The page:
With ALL of us scratching our heads, we eventually decided that the downtime was costing more than the loss of a day’s data so we restored from backup and started the upgrade again.  Went at least 30% faster and not a blip or beep out of the system until it completed successfully.
Years later when I heard the phrase “ghosts in the machine” I had a direct and personal correlation!

Methinks you may have a similar situation that may never be able to be solved.  Though you could consider calling Will Smith to see if he’s available, LOL!

Sincerely,


a083c-4fc13-image-asset

Well, we have a script that can do the compare between DB and OSM files/blobs but it takes a long time to run and we didn’t have it at the time. We now are developing alerts to let us know if a bulk delete occurs. The problem is that we discovered the issue about a month after our backup retention had run out so we are extending that retention for backups and logs.
Here’s what we think happened. The last edit date for the OSM was the same time that we were doing a major upgrade. Literally. So people were in the system. One theory is that there was a fat finger delete – ooops.
The situation was complicated by the fact that we had started moving the OSMs almost 2 months earlier to new NAS storage (instead of the legacy App sever) but the copy hadn’t completed before we had to pull the trigger on the upgrade because the copy process kept failing. So there was also a utility running around trying to complete the copy. I should double check that it was halted for the actual upgrade, I don’t remember.
Ironically enough the upgrade was remarkably smooth and for the first time we had Hyland running the actual upgrade (we’d usually done our upgrades without vendor support).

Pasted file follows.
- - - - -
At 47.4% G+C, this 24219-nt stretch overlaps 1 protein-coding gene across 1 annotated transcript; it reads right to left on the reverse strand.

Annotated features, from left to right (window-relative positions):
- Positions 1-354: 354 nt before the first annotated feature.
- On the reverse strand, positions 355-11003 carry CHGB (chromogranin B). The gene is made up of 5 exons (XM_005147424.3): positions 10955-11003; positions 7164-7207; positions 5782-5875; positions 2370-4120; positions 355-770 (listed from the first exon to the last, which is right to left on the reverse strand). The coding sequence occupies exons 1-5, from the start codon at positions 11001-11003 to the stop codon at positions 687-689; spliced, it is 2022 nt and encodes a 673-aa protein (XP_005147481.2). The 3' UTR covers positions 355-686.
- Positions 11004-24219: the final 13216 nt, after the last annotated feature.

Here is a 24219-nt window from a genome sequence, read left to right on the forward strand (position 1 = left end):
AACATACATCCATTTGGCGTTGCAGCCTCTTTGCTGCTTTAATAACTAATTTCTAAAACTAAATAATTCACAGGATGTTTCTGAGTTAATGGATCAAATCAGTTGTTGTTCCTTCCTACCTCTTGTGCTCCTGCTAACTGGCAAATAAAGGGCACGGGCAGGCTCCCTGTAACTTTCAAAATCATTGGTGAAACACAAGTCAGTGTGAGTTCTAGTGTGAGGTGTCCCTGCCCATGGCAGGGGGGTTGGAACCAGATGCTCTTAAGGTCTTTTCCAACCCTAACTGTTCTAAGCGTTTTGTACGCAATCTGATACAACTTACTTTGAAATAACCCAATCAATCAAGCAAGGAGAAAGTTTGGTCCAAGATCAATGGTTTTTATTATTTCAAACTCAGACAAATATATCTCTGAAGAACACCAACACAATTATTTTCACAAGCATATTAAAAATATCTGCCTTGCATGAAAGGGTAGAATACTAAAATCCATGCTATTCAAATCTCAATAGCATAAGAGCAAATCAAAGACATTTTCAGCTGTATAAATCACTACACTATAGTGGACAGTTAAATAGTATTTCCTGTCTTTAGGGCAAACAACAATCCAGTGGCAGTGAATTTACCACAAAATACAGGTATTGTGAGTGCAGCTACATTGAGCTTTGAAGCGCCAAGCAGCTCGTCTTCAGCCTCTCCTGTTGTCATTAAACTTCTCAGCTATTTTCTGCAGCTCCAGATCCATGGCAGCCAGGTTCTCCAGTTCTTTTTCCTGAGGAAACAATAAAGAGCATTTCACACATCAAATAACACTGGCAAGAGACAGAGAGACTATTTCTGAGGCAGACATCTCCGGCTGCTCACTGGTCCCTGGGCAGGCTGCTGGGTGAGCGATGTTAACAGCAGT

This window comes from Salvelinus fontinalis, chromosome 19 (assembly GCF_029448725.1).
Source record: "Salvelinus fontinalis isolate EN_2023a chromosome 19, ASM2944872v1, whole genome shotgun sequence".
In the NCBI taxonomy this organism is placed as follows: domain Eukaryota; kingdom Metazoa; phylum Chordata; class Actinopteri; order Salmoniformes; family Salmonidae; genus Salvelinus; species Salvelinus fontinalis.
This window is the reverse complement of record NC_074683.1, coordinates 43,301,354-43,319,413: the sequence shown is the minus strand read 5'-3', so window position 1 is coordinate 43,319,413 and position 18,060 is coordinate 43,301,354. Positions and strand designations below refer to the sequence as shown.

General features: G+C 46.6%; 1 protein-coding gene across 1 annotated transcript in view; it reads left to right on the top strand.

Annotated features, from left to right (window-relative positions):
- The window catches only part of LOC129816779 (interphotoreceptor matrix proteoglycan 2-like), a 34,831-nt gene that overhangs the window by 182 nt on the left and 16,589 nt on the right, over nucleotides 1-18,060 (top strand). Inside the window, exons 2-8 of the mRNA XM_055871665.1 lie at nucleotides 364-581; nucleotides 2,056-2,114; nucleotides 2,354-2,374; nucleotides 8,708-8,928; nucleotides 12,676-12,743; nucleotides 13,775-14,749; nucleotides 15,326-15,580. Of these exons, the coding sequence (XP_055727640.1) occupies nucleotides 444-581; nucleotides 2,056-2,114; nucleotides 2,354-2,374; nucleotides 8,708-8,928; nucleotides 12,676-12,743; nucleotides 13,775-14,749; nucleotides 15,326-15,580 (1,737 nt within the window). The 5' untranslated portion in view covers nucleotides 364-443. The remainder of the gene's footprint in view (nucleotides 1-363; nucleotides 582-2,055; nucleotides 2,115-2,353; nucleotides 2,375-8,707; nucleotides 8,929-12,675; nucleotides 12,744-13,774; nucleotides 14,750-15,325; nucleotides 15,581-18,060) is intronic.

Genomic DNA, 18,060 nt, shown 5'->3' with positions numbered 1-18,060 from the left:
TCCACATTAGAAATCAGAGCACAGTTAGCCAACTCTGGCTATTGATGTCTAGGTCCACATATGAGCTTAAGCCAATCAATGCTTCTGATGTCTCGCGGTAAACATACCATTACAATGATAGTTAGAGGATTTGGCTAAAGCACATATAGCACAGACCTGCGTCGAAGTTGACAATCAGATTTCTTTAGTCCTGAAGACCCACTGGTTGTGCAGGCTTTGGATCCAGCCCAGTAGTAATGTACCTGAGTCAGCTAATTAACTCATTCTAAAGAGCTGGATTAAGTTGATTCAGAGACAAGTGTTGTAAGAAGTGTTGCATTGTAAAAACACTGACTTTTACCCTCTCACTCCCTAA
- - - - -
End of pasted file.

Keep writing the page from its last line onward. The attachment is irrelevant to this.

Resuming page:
A couple of years ago we had a smaller loss which we noticed the next day and which might have been triggered by a DFS process we have running to our DR instance (we saw a glitch in that about the same time as the loss). Again, no one has a real explanation about what caused the loss nor have ever come across a similar situation.


a083c-4fc13-image-asset
Marlita;

Are you using replicated services for your storage environment?  I am asking as this symptom is commonly (and usually only) seen in replicated services when the source is corrupted or something happens to the copy to storage location #2, which then ends up overwriting the one good copy.

Bob​

——————————
Robert Blatt, MIT, LIT, CHPA-III
Principal Consultant, Electronic Image Designers (EID).
AIIIM Fellow #175
Chair, Trustworthy Storage
Chair, Trustworthy Document Management & Assessment
Chair, ECM Implementation Guidelines
ISO Convenor: 18829, 18759, 22957, 18759)
US Delegate to ISO TC/171
TC/171 Liaison Officer to TC46 SC11
TC/171 Liaison Officer to TC/272
——————————


a083c-4fc13-image-asset

Hi Robert. If I understand your question, the answer is yes. At the time we believe the directories and files were deleted, the following were in play:
  • Files were stored on a Windows 8 sever which also hosts the Perceptive Content Application version 7.1.5
  • Our upgrade plan included revised architecture to move the OSMs to a NAS storage device – architecture approved by Hyland
  • In preparation for the new architecture, we began to copy the files to the NAS almost 2 months in advance of the upgrade. That process choked multiple times and our team handling the process had to try many techniques before finding one that would work. As a result, the NAS was not ready in time for the upgrade so after the upgrade we had to continue to write to our application server and copy to the NAS
  • Additionally, we have a DFS service running from the application server to our DR set up elsewhere.

Marlita Kahn
Service Manager
IST – API
University of California, Berkeley
2195 Hearst Avenue
Berkeley, CA 94720-4876

415-760-5882 (cell)
marlita@…


a083c-4fc13-image-asset

Hi,

Have you considered human error, negligeance or foul play?​

——————————
Marie-Andrée Poisson
CGI
——————————


a083c-4fc13-image-asset

Yes, we have ruled out foul play and have agreed that “fat finger” mistake could have been the cause

Marlita Kahn
Service Manager
IST – API
University of California, Berkeley
2195 Hearst Avenue
Berkeley, CA 94720-4876

415-760-5882 (cell)
marlita@…


Leave a Reply

This site uses Akismet to reduce spam. Learn how your comment data is processed.